I have not read that a different scale was used but it has to be larger. Maybe someone knows. If it had been produced nearer the end of the era then I might have understood but this is still at a time when great models were being made that did look OK. I never had one at the time. This has a battery compartment in the base that powers a light to display a TV screen on which different slides can be shown. The boot and interior have a sort of flock paper fancy blue carpet. Plenty of doors open but there's no rear window. I thought mine was missing but it seems this is normal. It's well made, very solid and generally looks good from all angles.

I just think it's wrong. Way too big. Someone buy it. I shall probably not replace it or even bother about looking for the less common blue one. That's one variation I can live without. And have more room without too.

Saturday 24 May 2014

Ghia in gold

I have a particular fascination with the different colours that were used on Corgi models. Some seem quite rare and I have previously featured the Ghia L6.4 in a yellow-green shade of gold but now I find this which is quite different. This is an older version of the car too, with the normal wheels, and the shade is similar to that you'd find on the James Bond Aston Martin or a Buick Riviera.

The car is exceptionally clean and in excellent condition but the suspension has gone front and back. Such a pity. In a way that tends to make me sure that this is an original and not a repainted blue or green. My suspicions were raised as there is a plastic unit which runs from the boot to under the engine which provides the suspension and a small part pops up in the air filter to push open the bonnet - that's red plastic whereas the interior is the cream colour.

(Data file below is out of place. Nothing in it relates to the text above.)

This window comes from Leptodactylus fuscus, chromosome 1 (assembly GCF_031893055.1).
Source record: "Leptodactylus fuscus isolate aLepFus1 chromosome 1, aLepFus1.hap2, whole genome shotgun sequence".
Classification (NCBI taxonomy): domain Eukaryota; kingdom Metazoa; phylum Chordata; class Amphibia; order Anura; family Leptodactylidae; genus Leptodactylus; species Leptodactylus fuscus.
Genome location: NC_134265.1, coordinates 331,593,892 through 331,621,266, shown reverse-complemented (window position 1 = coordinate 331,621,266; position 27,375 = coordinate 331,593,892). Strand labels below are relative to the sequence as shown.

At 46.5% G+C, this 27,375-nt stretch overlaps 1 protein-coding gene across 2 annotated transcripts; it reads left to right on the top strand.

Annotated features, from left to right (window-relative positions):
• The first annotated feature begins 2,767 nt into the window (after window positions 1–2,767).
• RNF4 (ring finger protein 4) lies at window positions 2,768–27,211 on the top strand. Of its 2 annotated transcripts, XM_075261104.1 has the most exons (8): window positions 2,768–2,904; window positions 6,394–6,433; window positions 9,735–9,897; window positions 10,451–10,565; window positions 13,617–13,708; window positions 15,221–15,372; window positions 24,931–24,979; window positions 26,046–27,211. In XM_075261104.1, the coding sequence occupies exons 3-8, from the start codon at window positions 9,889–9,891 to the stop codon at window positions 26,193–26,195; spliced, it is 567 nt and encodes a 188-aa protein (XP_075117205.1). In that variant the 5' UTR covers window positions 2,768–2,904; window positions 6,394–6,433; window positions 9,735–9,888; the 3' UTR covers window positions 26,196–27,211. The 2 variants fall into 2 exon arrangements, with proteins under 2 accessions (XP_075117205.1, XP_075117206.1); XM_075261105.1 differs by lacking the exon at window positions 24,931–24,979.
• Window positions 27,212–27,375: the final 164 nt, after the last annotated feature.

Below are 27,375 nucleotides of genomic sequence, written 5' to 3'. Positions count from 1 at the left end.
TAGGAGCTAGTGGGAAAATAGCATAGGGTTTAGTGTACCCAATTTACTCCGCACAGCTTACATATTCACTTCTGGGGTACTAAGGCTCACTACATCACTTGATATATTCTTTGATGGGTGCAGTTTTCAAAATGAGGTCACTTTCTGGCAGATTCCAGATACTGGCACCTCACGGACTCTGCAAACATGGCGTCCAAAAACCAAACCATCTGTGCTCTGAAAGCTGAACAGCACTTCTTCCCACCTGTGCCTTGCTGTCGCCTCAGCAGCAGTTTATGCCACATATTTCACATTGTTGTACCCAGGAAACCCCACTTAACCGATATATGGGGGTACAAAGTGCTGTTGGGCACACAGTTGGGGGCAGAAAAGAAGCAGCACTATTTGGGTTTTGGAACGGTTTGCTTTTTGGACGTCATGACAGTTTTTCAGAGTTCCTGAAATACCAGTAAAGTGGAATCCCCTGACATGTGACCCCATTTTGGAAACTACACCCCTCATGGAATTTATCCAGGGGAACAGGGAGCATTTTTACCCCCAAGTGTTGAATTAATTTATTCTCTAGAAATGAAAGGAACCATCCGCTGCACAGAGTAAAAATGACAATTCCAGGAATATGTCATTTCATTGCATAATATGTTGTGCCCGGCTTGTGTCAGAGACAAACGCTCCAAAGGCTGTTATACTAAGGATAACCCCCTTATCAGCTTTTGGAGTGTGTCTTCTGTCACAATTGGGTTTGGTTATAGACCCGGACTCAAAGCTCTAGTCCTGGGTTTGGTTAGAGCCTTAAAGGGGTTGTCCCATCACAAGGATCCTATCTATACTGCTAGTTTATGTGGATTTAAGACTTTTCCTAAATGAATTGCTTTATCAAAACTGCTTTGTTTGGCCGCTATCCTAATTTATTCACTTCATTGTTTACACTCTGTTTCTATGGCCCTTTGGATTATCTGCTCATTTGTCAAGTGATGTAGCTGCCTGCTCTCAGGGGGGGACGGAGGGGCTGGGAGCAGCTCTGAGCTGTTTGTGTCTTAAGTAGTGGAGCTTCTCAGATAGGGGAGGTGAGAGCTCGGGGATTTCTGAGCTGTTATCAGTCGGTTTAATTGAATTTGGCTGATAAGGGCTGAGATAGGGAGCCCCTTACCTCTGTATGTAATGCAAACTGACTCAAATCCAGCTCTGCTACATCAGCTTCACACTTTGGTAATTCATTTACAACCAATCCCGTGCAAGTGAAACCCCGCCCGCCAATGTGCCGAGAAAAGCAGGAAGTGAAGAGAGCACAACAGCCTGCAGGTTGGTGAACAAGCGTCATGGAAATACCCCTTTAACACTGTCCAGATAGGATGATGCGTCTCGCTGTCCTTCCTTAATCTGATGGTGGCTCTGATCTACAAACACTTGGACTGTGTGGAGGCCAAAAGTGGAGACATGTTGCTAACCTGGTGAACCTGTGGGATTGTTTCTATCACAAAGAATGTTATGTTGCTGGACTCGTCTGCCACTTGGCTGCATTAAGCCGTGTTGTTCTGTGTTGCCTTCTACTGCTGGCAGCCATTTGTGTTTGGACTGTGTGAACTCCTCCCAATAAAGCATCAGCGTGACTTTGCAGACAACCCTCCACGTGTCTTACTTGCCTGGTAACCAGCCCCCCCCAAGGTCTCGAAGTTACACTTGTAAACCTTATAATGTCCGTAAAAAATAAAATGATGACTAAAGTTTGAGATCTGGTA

I haven't encountered a Ghia with a different colour unit to that used for the interior. It is not impossible and the only obvious sign is the air filter bit or a small bit showing in the boot, so I can imagine it has happened but it does seem a bit odd. I am sure that, if it had been repainted and such a good job made of putting it back together again, the person would have at least repaired the suspension!  The rivets do look OK. Here is a photo, and below another of one of my own models that appears to have the same type. (In fact, my own model's base looks repainted but I absolutely can be sure that it hasn't been!)

I have seen one or two other gold Ghias in this shade so I am content that it is a genuine colour and delighted to have this in stock. I need  couple of door inserts in cream as they're missing. Red ones are easy to get but I shall have to buy a tatty old model that has them - probably a green one although I have seen blue with cream interior too. This is intriguing me so I hope to get some answers before long.

I doubt if I will take this one apart as, despite the suspension being useless, it is a rare model as it stands and, provided it is original, I reckon it's worth a lot more as it stands, or sits, than it would be with any restoration.

Floride - the best looking Renault of all time

Just in is a nice olive green Renault Floride. One of those cars that had more chrome at the back than at the front. Actually it has only just occurred to me that it must have been rear-engined. That explains a lot. It's a great looking car that I was thinking I might like to have now. That thought, however, soon disappeared when I could only find one real one for sale at £10000 and it only has an 845cc engine!

Nice looking car and a tremendous reproduction of the original.

I bought a red one a long time ago, one of the first stock items I acquired. It had an original box and looked excellent. The box was all that was original though as I later recognised the different rivets that had been used when putting it back together. Those were early days and now I think I can spot a repair at 500 yards. Well, a few inches at any rate.

Monday 19 May 2014

Oldsmobiles not old mobiles, although I suppose these are getting on